Before making such unreflected public comments this director had better learn how to compile real statistics.

Similarly, the 9% increase over 2009 isn’t what they make you believe. Most of that increase is derived from Vietnamese tourists coming for a 3 day visit; that’s how long they usually stay. Additionally, they are not known to be big spenders. In the end, the bottom line for the country is still more or less the same as in 2009 so far. I do know a small number of hotels, though, that are always booked solid. They are even expanding right now.

Rubber Prices

The same issue of the PPP says that rubber prices soared a whopping 236 per cent. This is, of course, true. As of the time of this writing one ton of crepe rubber traded at $3,729, and it looks like prices are going to continue climbing.

Ly Phalla, the director of government’s rubber directorate says he hopes that prices will keep on rising. That’s, however, a pretty short-sighted, if not outright amateurish, view.

One needs to look at the underlying reasons for these incredible increases. He cited the bad weather last year resulting in a decrease in production in 2009. That’s only part of the story. He must have forgotten that there was and still is an economic crisis going on in the world. Thailand, for one, deliberately decreased production on slow demand. Slow demand was the main factor for those plummeting prices to begin with.

The current rise is caused by the still breath-taking growth in China, which is leading directly into an overheating of especially the commodities market. Don’t forget, high natural rubber prices make synthetic rubber look much more attractive. So there is an inherent danger in that rubber price explosion. It will lead to higher prices for rubber based products, which in turn might lead directly to a slowing of demand again. So that spike is sure to come down again to more reasonable levels. Additionally, there is a ‘natural’ shortage at the end of the wintering season. The resumption of production is just starting now. Once it is in full swing again around June, July, prices should stabilize, if not come down. My bet, and my hope, is that prices will settle at the $3,000 mark. That’s high, to begin with. Why hope? I just think of the past bubbles; bursting bubbles always have a dramatic effect, and I just don’t like this kind of drama.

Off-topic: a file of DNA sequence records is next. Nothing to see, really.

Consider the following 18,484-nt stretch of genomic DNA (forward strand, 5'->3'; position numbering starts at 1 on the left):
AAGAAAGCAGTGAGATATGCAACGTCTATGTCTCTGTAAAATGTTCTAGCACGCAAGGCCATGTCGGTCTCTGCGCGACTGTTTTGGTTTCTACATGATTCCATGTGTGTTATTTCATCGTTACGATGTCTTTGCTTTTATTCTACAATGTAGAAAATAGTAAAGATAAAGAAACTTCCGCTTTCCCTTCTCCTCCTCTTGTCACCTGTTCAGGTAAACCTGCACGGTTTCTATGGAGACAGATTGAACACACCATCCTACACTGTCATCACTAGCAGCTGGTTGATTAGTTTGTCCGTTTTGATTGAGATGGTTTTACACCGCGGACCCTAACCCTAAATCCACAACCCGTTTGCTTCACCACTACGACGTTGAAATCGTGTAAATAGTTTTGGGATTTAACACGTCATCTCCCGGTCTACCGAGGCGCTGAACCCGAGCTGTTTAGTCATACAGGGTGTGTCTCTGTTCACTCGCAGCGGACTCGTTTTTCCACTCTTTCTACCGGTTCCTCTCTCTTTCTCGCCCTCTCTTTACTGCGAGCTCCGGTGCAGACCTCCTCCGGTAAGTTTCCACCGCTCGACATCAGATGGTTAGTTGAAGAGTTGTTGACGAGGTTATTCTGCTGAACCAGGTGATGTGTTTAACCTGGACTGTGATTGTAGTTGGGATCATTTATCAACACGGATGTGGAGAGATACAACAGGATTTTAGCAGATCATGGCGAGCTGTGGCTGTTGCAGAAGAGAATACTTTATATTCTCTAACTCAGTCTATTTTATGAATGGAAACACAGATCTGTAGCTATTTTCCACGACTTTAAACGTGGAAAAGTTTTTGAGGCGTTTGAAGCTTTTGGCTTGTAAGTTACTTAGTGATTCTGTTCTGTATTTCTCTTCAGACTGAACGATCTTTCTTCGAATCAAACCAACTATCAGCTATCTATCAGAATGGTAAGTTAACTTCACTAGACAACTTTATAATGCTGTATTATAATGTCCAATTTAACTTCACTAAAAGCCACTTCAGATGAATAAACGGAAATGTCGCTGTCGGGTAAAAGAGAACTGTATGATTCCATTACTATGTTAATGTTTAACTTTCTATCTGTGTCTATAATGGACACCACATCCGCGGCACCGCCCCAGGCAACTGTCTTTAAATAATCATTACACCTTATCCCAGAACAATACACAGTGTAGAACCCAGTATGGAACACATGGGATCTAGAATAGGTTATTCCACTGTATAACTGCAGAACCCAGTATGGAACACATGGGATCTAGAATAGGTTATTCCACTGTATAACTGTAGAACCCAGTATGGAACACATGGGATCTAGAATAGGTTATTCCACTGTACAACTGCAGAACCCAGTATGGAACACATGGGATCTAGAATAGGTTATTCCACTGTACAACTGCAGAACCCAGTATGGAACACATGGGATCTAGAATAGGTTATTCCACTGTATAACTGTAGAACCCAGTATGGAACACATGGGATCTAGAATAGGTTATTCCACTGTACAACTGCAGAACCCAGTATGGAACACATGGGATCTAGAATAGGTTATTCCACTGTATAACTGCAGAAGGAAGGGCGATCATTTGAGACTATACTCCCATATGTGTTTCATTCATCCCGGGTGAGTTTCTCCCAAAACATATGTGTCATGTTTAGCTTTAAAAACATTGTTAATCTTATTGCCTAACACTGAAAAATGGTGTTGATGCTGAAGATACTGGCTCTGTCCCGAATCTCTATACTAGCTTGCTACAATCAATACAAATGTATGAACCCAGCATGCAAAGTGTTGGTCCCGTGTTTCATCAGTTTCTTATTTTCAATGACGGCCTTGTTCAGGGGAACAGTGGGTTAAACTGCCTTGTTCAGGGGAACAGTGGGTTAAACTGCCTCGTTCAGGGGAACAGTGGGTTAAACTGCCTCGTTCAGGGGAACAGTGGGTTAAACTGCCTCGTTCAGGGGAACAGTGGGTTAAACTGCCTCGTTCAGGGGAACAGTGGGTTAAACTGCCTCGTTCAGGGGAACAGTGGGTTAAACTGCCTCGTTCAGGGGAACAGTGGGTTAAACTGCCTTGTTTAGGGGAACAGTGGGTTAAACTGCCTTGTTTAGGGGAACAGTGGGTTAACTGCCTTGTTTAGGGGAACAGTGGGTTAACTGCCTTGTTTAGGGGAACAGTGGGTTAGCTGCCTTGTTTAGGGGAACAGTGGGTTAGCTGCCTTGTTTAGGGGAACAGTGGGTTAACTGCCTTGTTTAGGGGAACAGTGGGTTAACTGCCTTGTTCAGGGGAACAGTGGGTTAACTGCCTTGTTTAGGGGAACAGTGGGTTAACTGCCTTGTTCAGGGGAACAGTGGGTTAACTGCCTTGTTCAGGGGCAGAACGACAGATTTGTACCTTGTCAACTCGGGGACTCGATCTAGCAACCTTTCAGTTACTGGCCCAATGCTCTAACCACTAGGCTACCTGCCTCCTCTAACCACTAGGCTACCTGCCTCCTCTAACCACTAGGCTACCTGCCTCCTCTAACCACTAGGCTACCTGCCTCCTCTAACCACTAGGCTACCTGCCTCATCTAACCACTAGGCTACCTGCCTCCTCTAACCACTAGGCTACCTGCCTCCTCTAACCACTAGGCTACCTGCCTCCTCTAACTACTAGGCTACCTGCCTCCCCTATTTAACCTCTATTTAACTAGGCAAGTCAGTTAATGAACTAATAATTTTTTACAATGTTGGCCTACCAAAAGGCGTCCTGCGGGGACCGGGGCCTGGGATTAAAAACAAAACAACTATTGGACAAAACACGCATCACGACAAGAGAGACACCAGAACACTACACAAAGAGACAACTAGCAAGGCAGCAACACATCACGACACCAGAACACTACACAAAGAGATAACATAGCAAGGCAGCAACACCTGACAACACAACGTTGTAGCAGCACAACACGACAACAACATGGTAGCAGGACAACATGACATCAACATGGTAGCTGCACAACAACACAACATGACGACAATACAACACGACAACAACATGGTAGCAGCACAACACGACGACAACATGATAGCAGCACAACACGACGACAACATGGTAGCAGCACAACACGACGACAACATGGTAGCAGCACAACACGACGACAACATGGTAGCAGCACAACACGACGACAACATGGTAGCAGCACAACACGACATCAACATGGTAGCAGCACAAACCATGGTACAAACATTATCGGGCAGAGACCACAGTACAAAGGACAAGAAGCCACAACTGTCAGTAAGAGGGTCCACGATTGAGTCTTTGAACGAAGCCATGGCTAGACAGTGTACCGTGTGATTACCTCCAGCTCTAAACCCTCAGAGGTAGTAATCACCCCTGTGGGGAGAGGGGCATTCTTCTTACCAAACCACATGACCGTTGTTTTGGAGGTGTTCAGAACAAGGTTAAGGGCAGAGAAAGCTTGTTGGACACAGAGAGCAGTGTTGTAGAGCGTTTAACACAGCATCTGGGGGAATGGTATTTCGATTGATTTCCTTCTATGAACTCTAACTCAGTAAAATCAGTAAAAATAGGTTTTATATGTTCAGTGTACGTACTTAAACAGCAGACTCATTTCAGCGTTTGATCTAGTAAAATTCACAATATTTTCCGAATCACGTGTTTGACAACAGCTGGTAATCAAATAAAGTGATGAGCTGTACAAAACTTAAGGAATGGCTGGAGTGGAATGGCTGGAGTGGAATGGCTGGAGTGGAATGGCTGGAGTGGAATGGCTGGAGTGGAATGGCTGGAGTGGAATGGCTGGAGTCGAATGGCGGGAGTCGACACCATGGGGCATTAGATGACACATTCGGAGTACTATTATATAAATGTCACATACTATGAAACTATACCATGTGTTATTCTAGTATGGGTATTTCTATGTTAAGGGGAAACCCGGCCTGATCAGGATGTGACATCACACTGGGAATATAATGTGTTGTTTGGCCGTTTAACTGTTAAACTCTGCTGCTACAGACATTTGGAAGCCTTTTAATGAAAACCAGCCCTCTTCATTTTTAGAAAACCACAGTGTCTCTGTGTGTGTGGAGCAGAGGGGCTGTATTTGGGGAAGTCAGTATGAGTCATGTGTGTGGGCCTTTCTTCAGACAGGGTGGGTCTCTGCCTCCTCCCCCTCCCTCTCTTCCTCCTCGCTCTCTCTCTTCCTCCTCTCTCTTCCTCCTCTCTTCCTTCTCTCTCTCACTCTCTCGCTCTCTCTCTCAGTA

Saturday, April 17, 2010

God Save the King of Thailand

I have been very busy lately, hence no post for some time. Additionally, there wasn't anything worthy writing about in my opinion. Just the same old, same old. It appears as though things are moving in circles, and we've been around all that stuff a few times.

But one interesting story caught my eye as it has a direct impact on Cambodia, and that is, the current Thai crisis. ABC Australia broadcast a report on the Thai King and  the Thai Royal Family, its role in today's Thailand, and indirectly in the crisis.

You Tube still has that report online, although ABC itself makes it only available to Australien viewers. Here it is:

Draw your own conclusions, and possibly parallels.